Back around 20 years ago there was a successful lifestyle magazine for the older crowd called 50 Plus. Readers Digest took notice of America’s aging population and the beachhead that 50 Plus had established in older markets and bought 50 Plus’s from its founding owners.
Certainly no slacker in magazine marketing, Reader’s Digest announced ambitious plans to run 50 Plus’s circulation up from about 550,000 to over a million in a couple of years. To do this, Reader’s Digest felt it needed a new look and a new name. 50 Plus was rechristened New Choices and launched with page after page of sparklingly youthful looking seniors all sporting the fitness look of a triathelete.
Legions of long loyal 50 Plus subscribers were outraged. They were outraged by the name change, and outraged by the replacement of the real faces of aging with air brushed faces that masked the realities of aging. The iconic Reader’s Digest, one of the smartest magazine marketers in America, had struck out with an age group it should have better understood: seniors were a sizeable slice of Reader’s Digest circulation.
The New Choices team failed to realize the importance of authenticity in the ranks of older people. Apparently, aging was not a big issue to many on 50 Plus’s subscription roster.
Most advertising featuring pictures of seniors are no more authentic than New Choices was. And was is the right word because it shut down its operations in 2002, having never gotten close to its goal of over a million subscribers.
It’s widely known in marketing circles that most people over 50 think marketers misrepresent them in ads. Yet, few marketers seem influenced by this or know what to do about it. However, the remedy is simple: Be authentic in representing aging.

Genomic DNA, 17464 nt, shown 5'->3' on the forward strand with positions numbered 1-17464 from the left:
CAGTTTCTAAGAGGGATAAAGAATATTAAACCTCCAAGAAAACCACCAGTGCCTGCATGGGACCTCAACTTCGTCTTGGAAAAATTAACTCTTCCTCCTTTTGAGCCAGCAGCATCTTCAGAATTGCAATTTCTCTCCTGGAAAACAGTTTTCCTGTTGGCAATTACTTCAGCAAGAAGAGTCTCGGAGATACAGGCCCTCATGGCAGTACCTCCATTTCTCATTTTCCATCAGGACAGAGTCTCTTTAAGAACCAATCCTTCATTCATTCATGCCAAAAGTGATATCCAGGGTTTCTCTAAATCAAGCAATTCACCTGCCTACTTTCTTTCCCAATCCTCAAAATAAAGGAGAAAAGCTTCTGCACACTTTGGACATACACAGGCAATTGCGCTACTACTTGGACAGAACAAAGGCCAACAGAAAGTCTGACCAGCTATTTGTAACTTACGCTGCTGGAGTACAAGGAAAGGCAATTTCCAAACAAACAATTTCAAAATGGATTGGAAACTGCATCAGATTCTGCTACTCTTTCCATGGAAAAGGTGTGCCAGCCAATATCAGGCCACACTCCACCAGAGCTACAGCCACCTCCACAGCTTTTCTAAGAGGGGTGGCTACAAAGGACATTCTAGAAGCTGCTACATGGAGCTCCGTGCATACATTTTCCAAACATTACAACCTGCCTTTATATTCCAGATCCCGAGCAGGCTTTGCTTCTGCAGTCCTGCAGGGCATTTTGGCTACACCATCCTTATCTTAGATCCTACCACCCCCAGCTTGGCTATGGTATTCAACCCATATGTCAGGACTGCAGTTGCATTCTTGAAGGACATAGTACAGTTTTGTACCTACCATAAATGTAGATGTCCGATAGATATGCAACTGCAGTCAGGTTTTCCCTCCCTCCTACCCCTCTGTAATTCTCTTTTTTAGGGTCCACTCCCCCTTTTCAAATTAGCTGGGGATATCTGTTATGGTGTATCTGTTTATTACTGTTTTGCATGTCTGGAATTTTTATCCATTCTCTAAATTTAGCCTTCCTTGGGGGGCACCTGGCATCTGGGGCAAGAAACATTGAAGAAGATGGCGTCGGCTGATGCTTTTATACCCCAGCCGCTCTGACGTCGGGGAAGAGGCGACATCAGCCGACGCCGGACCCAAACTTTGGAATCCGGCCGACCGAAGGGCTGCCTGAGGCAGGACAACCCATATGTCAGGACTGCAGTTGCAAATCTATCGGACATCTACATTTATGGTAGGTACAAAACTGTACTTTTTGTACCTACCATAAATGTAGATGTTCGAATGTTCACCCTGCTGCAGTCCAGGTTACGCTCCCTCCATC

A recent issue of The Economist offered readers insights into how people feel about their own aging that would come as a surprise to most people in marketing. The core message of the article is that generally speaking beyond middle age people get happier as they get older.
In one recent Duke University-based study when asked about their levels of happiness 70-year-olds reported greater happiness than 30-year-olds.
So why is it that marketers insist on showing older people acting like, looking like younger people? Probably the biggest reason is that most advertising is created by younger people to whom aging seems like one of the worst experiences in life. In not having come to terms with their own aging it is natural for these marketing types to deny aging in their copywriting and ad artwork.
Being authentic doesn’t mean glorifying wrinkles or other signs of aging. Above all it simply means being natural. When they are not poorly executed jokes about aging, most depictions of seniors in ads are unnatural. Their contrived smiles in staged settings work against the very idea of authenticity, undercutting the ad’s credibility.
In the next post I’ll talk about how to be natural in marketing communications intended for seniors – and yes, I use the word “senior” with no concern. After all, I’ve been one for over 25 years. (Does that help my credibility in talking about marketing to the older crowd?)